Emma Marvin, Pearl Sommers and
Stella Kaefer, entered pleas of not
guilty when arraigned in the United
States district court here today on
charges contained in an indictment
returned by the federal grand jury
in connection ' with the $1,000,000
mail robbery of last February 17.-
The women are charged with -conspiracy.
They were arrested in De
troit and brought back here last
week. Bond in one case was fixed
at $10,000 and that of the other two
at $50,000. "
The Marvin woman formerly ope
rated .a . rooming- house where
Charles-Schultz; one of the-allegad
principals" in . the . robbery' lived.
Bonds amounting . to $141,000, be
lieved by federal authorities to have
been Schultz' share of the postoffice
toot, .were...found -in a shed at ,.thc
rear of the rooming house. The con
nection the- other women may have
had in the case was not divulged.-
Johnson .Has Amendment
v To Regulate Primaries
Yaslu'llgton, May 9. Senator
Johnson, republican, California,: in
troduced today a resolution propbs
ing a constitutional amendment to
give congress authority to regulate
state primaries. It is designed to
meet the situation arising from the
decision of the supreme court in the
Newberry case, that congress was
without power to regulate primaries.
Senator" Newberry returned today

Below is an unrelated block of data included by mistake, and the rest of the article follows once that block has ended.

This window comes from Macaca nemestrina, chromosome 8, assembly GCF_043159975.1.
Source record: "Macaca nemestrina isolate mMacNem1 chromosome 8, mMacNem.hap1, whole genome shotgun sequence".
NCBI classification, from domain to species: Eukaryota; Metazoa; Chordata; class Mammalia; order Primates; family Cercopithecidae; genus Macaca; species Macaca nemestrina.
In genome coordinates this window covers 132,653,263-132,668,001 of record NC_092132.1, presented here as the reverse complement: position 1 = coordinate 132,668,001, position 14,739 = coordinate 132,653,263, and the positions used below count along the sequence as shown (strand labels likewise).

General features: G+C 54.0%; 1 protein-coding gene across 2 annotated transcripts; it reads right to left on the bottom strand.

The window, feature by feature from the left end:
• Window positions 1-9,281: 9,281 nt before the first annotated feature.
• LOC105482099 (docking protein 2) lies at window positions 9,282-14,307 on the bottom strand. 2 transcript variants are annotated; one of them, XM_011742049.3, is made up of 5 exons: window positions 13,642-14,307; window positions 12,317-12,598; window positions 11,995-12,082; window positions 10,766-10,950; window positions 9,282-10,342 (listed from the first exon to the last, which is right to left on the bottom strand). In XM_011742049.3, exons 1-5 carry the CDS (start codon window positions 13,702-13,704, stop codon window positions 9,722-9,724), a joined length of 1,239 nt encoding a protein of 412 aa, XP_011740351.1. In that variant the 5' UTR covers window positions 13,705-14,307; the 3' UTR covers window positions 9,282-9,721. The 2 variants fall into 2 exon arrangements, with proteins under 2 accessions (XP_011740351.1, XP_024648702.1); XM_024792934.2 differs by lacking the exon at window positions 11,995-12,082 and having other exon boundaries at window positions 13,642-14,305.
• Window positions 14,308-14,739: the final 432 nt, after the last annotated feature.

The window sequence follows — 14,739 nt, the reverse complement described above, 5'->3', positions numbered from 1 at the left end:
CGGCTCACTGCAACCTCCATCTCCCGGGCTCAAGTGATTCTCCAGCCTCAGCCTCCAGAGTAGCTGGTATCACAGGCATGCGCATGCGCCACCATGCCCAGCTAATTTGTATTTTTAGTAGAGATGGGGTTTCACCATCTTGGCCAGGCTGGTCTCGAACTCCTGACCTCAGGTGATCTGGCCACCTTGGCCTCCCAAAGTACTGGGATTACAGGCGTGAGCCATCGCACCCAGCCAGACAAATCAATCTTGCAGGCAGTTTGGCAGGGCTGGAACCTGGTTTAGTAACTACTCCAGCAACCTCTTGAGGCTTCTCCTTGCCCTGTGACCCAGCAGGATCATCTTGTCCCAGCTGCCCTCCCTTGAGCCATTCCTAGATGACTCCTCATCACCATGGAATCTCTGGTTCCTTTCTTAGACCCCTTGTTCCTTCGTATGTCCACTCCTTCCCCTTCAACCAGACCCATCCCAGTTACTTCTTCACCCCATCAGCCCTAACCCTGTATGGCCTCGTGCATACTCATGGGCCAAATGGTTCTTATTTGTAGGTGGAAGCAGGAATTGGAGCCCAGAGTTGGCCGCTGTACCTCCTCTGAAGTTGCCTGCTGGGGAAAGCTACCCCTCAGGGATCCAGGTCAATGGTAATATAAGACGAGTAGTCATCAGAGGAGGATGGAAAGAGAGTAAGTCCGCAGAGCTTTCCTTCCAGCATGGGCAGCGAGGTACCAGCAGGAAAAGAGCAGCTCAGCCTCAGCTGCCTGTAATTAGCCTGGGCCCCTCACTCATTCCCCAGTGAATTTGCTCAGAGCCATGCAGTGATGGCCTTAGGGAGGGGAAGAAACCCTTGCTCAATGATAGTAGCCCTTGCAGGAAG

to his scat in the senate.
Lone Bandit Robs Hotel
Cashier, in Sioux City
' Sioux City, la.. May. .SM-rAi lone
bandit held up. the cashier of the
Martin hotel in her office at 1:45
this i '.afternoon, obtained- $200,
walked out into the crowded lobby
and escaped. There were 500 people
within 50 feet of the scene;
Bandits Kill Restaurant Man.
Independence, la., May 9. D. L.
Calmes, restaurant owner here was
killed today .by seven alleged bank
robbers, who it is said by the po
lice, were attempting to force an en
trance to the Bank of Independence,
when surprised by Calmes. Five of
the men, all Mexicans, wye arrested.
Proposal for U. S.
Control of Labor
Plan Urged by Gary Attacked
As "Plan to Enslave Wage
r Earners," by Labor
. Cincinnati,. May 9. The roposal
of Chairman E: H. Gary of the
United States Steel corporation for
governmental regulation of labor
unions is but" another attempt to
"keep in continual subjection and
enslavement the wac earners," Mat
thew Woll. vice - president of the
American Federation o Labor, de
clared in a sU'cmcnt sent out tj the
members of is organization, made
Mr. Woll warned the workers thai
"Judge Gary has in mind, nothing
more nor less than the extension of
anti-trust and anti-combination laws
and a relentless enforcement of such
laws to prevent the effective func
tioning of the .trade unions, with
out disturbing capital."- ;
"Without careful ' analysis one
might be led to believe JuJge Gary's
purpose was relinquishing or subor
dinating his control and that of the
board of directors over the steel' in
dustry," he slid. - "Banish the
thought. Judge Gary is merely us
ing popular terminology to maijk the
sinister thought and purpose of
strengthening his hold on the steel
industry and to weaken, if not de
stroy," the increasing force and pow